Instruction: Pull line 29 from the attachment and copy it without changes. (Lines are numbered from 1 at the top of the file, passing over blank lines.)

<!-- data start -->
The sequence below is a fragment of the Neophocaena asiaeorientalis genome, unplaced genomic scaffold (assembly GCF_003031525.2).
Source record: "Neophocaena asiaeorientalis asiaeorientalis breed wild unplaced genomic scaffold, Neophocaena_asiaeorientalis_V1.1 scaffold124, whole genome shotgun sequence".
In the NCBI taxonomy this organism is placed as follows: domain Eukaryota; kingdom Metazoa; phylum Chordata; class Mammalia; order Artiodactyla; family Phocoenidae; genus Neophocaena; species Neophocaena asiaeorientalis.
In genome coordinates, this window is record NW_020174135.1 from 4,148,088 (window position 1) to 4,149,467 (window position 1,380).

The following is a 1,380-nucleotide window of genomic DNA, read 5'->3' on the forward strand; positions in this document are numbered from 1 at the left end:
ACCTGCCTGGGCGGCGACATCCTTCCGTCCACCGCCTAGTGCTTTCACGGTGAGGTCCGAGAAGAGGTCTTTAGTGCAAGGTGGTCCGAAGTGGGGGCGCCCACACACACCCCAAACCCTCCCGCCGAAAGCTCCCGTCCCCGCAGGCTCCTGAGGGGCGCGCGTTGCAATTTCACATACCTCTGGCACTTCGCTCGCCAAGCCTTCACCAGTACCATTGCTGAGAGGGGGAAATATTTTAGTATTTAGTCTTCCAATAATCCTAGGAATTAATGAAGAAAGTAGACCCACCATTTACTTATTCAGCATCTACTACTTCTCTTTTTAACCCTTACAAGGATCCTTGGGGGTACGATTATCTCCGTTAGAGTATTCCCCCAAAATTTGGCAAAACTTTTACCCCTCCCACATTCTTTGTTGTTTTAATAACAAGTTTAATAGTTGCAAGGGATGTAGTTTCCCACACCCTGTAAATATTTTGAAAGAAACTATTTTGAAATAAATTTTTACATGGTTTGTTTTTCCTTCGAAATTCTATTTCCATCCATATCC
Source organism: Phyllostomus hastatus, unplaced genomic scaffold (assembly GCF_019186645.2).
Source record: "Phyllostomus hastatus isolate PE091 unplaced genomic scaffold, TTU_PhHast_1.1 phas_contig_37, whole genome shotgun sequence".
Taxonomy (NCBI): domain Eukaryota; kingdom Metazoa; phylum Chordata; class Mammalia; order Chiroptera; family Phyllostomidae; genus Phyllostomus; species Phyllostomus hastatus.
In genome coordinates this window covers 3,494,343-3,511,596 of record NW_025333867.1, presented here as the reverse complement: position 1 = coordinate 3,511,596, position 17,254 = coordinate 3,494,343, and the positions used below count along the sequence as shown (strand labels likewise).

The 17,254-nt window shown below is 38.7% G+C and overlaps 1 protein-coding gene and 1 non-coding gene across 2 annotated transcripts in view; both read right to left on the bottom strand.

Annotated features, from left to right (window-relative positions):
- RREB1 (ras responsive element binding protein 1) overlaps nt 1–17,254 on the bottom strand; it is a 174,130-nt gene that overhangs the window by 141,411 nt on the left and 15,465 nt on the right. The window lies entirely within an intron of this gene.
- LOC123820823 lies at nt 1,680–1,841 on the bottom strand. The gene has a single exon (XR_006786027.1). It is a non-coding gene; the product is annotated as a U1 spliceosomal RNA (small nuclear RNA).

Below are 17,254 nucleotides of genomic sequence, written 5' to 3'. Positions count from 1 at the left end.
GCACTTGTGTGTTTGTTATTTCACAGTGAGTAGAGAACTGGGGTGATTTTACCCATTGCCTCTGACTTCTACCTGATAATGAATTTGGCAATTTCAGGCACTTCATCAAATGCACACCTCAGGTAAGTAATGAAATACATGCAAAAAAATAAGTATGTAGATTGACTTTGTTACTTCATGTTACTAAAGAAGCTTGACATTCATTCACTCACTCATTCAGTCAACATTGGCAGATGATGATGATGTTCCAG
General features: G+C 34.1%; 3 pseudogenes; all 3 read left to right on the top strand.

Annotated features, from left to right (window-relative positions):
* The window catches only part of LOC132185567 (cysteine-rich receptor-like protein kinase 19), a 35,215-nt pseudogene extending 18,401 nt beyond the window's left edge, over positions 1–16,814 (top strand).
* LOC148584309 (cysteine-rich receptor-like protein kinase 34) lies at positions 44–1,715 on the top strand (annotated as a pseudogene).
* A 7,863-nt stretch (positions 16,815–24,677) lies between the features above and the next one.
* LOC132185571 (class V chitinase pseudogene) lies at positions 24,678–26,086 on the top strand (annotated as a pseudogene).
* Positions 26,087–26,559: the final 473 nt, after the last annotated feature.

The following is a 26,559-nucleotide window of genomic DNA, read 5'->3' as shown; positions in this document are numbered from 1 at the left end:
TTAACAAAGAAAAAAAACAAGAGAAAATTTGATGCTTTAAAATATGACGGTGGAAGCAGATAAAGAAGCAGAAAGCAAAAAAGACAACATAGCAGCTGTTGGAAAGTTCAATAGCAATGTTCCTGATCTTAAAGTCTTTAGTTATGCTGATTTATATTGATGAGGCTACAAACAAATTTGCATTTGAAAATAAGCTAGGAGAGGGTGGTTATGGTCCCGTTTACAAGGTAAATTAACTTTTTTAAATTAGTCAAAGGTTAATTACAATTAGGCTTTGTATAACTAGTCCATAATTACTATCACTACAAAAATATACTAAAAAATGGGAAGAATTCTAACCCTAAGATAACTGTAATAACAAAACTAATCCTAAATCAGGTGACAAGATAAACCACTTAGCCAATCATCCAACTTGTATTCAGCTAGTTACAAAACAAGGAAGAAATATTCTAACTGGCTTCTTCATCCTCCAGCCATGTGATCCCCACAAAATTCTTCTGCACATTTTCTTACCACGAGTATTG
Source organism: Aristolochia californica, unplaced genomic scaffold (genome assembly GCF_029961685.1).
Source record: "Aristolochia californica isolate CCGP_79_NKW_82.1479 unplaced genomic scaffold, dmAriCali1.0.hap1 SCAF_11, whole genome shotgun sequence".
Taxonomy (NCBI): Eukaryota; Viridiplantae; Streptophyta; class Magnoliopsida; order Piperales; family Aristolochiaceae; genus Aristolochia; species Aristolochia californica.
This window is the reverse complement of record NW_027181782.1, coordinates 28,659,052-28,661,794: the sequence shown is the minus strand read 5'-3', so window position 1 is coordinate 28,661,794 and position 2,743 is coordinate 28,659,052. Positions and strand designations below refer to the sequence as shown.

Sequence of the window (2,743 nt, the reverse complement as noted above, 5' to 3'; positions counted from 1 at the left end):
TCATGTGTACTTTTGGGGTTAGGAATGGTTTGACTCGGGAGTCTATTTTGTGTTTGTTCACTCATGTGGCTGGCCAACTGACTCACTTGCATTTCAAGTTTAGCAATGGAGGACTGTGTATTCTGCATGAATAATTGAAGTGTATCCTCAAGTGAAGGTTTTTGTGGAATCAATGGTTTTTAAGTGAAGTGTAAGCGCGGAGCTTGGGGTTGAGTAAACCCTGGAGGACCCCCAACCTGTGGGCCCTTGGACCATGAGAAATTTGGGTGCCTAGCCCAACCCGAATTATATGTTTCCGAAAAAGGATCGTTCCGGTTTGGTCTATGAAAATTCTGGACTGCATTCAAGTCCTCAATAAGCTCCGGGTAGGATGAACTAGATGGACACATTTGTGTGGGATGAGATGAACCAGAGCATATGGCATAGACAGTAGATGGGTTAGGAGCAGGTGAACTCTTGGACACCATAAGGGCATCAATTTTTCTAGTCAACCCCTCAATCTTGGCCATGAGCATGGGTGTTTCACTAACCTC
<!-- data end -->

This window is the reverse complement of record NW_027181782.1, coordinates 28,659,052-28,661,794: the sequence shown is the minus strand read 5'-3', so window position 1 is coordinate 28,661,794 and position 2,743 is coordinate 28,659,052. Positions and strand designations below refer to the sequence as shown.